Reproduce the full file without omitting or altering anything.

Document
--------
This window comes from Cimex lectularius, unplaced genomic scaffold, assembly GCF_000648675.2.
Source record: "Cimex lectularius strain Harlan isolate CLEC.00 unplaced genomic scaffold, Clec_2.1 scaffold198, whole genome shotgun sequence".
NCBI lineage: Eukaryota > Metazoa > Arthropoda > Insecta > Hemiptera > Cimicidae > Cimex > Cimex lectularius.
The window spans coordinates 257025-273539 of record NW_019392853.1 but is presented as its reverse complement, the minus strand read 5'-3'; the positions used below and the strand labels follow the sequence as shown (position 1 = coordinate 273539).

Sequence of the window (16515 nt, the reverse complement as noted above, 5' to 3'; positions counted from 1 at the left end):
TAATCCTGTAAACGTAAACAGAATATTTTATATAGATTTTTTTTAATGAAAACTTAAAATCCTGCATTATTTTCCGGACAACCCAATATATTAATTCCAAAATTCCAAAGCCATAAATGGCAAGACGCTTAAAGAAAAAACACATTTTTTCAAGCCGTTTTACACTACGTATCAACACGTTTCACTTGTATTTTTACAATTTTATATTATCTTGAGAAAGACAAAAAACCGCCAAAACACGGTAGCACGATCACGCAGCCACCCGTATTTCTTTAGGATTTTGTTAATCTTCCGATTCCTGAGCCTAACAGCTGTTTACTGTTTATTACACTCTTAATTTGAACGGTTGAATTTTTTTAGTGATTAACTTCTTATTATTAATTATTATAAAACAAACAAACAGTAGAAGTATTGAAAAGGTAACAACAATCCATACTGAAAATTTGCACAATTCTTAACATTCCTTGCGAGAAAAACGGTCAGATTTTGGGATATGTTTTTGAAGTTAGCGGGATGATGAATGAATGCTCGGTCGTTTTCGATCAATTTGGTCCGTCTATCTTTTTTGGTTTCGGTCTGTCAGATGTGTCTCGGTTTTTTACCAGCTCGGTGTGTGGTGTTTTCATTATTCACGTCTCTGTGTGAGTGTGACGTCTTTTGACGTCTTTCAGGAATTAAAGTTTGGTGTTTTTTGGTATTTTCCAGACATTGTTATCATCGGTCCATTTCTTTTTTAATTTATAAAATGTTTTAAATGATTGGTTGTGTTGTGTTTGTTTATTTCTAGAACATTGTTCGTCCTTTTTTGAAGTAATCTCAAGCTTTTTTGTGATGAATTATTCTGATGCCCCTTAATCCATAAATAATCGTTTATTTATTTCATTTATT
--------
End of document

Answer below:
This window comes from Cimex lectularius, unplaced genomic scaffold, assembly GCF_000648675.2.
Source record: "Cimex lectularius strain Harlan isolate CLEC.00 unplaced genomic scaffold, Clec_2.1 scaffold198, whole genome shotgun sequence".
NCBI lineage: Eukaryota > Metazoa > Arthropoda > Insecta > Hemiptera > Cimicidae > Cimex > Cimex lectularius.
The window spans coordinates 257025-273539 of record NW_019392853.1 but is presented as its reverse complement, the minus strand read 5'-3'; the positions used below and the strand labels follow the sequence as shown (position 1 = coordinate 273539).

Sequence of the window (16515 nt, the reverse complement as noted above, 5' to 3'; positions counted from 1 at the left end):
TAATCCTGTAAACGTAAACAGAATATTTTATATAGATTTTTTTTAATGAAAACTTAAAATCCTGCATTATTTTCCGGACAACCCAATATATTAATTCCAAAATTCCAAAGCCATAAATGGCAAGACGCTTAAAGAAAAAACACATTTTTTCAAGCCGTTTTACACTACGTATCAACACGTTTCACTTGTATTTTTACAATTTTATATTATCTTGAGAAAGACAAAAAACCGCCAAAACACGGTAGCACGATCACGCAGCCACCCGTATTTCTTTAGGATTTTGTTAATCTTCCGATTCCTGAGCCTAACAGCTGTTTACTGTTTATTACACTCTTAATTTGAACGGTTGAATTTTTTTAGTGATTAACTTCTTATTATTAATTATTATAAAACAAACAAACAGTAGAAGTATTGAAAAGGTAACAACAATCCATACTGAAAATTTGCACAATTCTTAACATTCCTTGCGAGAAAAACGGTCAGATTTTGGGATATGTTTTTGAAGTTAGCGGGATGATGAATGAATGCTCGGTCGTTTTCGATCAATTTGGTCCGTCTATCTTTTTTGGTTTCGGTCTGTCAGATGTGTCTCGGTTTTTTACCAGCTCGGTGTGTGGTGTTTTCATTATTCACGTCTCTGTGTGAGTGTGACGTCTTTTGACGTCTTTCAGGAATTAAAGTTTGGTGTTTTTTGGTATTTTCCAGACATTGTTATCATCGGTCCATTTCTTTTTTAATTTATAAAATGTTTTAAATGATTGGTTGTGTTGTGTTTGTTTATTTCTAGAACATTGTTCGTCCTTTTTTGAAGTAATCTCAAGCTTTTTTGTGATGAATTATTCTGATGCCCCTTAATCCATAAATAATCGTTTATTTATTTCATTTATT